Lessons learned during my summer of “doing”

Even though it’s still August and the growing season stretches out in front of us until October (and, truly, all winter for certain things), I can see the signs that production is waning – yellowing cucumber leaves, powdery mildew on the zucchini plants, sunflowers that are toppling over. I have more food in jars on my shelves than I do in my garden. The 100+ degree days are (hopefully) behind us, and I’m starting to look forward to cozy fall and winter nights with a soup on the stove and a pie in the oven.

I’ve learned a lot about how to grow and process food in a hot climate. For example:

  • Crops that aren’t even planted in June in Seattle are already bolting in Mendocino. Accept the new reality of your fast-bolting world.
  • There is no such thing as too many tomatoes (even if your boyfriend prohibits you from planting more).
  • There is such a thing as too many cucumbers.
  • Separate spicy and sweet peppers in the garden. Also… one spicy pepper plant is enough. Having lived in a climate where peppers refuse to grow, this was a new crop to me.
  • Grow basil and zucchini in the ground, not in pots.
  • It’s okay if the occasional food goes to waste – the cilantro will bolt, a few cucumbers will get so big they become bitter, and a lot of fruit will end up on the ground. DON’T PANIC. Life goes on.
  • Sometimes you have to stand over a hot stove in an already-sweltering kitchen if you want to preserve your goods. Food doesn’t wait for cooler temperatures.
  • Your refrigerator will hold more jars of pickles than you think.

garden bounty

My biggest struggle this summer has been doing vs. documenting. I remember an old coworker of mine saying (during a tight production timeline) that she had time to “create processes and documents about how the work should be done, or do the work itself, but not both.”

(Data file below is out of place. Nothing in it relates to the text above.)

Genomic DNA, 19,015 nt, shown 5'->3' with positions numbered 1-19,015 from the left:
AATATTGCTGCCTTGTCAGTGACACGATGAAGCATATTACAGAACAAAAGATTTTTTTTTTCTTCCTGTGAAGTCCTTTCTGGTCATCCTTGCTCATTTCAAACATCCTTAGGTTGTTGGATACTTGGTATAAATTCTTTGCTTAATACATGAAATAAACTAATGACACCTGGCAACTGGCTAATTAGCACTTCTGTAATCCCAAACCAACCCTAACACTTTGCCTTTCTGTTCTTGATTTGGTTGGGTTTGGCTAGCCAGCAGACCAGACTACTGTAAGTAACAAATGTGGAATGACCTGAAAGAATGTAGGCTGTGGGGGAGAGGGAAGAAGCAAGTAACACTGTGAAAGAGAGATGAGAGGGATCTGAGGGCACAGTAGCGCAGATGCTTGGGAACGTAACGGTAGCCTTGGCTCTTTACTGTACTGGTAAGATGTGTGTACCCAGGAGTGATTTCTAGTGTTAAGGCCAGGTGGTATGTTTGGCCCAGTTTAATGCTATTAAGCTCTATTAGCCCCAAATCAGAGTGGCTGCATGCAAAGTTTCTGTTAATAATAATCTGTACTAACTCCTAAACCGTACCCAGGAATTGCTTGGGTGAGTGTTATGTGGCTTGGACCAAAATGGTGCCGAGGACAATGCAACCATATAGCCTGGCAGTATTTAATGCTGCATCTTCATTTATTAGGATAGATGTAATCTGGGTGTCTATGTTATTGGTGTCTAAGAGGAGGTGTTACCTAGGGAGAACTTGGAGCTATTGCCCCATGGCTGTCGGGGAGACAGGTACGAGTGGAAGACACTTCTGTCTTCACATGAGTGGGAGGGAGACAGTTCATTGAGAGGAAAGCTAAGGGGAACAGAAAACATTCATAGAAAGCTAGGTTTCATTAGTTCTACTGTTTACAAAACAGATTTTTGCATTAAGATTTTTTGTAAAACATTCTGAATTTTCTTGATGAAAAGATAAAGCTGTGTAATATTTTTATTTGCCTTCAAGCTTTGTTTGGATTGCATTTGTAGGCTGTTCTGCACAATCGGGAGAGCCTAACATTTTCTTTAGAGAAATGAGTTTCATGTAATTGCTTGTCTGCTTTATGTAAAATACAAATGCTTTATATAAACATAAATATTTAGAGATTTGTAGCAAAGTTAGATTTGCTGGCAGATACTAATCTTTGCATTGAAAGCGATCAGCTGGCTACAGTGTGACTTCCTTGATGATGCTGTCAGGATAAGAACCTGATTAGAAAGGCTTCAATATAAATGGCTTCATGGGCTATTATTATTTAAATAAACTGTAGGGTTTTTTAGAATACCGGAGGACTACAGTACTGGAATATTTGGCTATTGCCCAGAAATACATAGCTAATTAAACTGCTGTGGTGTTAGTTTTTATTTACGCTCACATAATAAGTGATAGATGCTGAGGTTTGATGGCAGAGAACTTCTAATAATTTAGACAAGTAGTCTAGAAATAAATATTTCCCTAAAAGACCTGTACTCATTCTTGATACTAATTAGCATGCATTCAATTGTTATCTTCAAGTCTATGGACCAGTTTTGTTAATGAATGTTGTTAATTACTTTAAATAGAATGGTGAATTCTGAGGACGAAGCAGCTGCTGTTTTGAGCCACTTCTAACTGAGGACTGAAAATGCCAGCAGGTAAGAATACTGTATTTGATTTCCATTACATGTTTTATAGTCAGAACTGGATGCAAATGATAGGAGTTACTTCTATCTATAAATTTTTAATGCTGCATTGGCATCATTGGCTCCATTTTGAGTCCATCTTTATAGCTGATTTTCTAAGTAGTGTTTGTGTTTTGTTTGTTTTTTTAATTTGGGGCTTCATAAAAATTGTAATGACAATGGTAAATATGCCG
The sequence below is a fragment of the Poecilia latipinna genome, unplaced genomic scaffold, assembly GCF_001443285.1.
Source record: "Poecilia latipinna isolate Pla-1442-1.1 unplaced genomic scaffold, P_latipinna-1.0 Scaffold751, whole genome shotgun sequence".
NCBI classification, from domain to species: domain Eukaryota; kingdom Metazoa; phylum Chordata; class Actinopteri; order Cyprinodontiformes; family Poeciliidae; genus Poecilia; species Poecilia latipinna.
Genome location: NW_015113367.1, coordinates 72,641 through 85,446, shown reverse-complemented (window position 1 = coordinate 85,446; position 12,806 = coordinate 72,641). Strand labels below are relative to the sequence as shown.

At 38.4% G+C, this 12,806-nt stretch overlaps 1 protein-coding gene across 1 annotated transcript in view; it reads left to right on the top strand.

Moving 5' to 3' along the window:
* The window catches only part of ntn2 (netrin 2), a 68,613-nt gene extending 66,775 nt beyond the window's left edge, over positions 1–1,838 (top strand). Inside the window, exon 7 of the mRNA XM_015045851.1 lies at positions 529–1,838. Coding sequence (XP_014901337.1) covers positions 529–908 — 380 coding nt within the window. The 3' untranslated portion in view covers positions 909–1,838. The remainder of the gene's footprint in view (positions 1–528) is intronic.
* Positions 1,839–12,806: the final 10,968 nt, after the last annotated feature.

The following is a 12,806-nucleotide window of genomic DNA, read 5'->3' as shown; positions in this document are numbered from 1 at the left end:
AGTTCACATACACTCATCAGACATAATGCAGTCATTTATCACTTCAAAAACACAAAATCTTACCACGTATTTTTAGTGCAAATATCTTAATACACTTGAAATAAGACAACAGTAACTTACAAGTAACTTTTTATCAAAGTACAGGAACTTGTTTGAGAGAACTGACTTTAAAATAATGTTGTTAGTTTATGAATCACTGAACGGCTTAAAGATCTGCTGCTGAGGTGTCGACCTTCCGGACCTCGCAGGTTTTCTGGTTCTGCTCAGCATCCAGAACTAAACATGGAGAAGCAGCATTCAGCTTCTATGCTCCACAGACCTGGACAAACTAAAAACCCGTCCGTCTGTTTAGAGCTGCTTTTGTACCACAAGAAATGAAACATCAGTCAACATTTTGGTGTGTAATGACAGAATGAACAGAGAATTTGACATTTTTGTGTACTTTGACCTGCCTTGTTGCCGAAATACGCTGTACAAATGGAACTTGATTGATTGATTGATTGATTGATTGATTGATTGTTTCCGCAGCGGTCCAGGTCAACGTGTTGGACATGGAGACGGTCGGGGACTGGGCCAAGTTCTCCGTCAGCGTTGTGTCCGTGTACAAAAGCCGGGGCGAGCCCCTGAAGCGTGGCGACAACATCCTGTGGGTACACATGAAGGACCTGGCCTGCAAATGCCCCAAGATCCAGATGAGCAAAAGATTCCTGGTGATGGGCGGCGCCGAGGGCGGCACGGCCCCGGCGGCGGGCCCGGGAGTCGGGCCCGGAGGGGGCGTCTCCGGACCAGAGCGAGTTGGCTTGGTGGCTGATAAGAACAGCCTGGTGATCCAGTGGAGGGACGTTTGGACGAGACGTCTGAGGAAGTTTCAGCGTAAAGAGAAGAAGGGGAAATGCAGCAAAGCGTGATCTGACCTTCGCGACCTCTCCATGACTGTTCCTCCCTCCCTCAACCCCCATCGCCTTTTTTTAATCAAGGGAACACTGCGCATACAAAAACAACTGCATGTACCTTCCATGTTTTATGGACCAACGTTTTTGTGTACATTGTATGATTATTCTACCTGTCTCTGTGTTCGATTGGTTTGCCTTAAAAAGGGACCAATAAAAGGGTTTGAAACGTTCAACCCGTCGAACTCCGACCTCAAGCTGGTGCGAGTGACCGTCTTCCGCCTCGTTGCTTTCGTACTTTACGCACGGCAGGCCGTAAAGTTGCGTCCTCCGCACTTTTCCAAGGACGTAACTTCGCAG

I love to document things. I like to take pictures and make lists, write notes and save recipes with any modifications I made. In Seattle, Katie and I would draw a garden map and keep a journal with when things sprouted, flowered, and produced food; what worked and what didn’t; and all the new words and skills Jacob was learning along the way. I love that those journals exist.

This year, I did none of that. I didn’t draw a garden map. I didn’t take notes on what worked and what didn’t. All I have to guide me next year will be my notoriously faulty memory – we’ll see how I do.

What I got for my lack of documentation were a lot of agenda-free evenings in the yard, digging and deadheading and weeding and planting and harvesting whatever was ready. I can’t tell you how many successions of radishes we planted because I didn’t write it down, but I can tell you we’ve had a constant supply of them and they keep forever in the fridge. Releasing myself from the requirement to capture what I was doing and simply DOING it was quite freeing.

Of course, next year I hope to keep a garden journal, if I can get my act together. Old habits die hard…

jars of food


2 thoughts on “Lessons learned during my summer of “doing”

  1. I’m so impressed with your industriousness! When things die down, I’d love to see a pic of your larder full of jars. Wish you were here and we could do some sort of sewing/food trade 🙂

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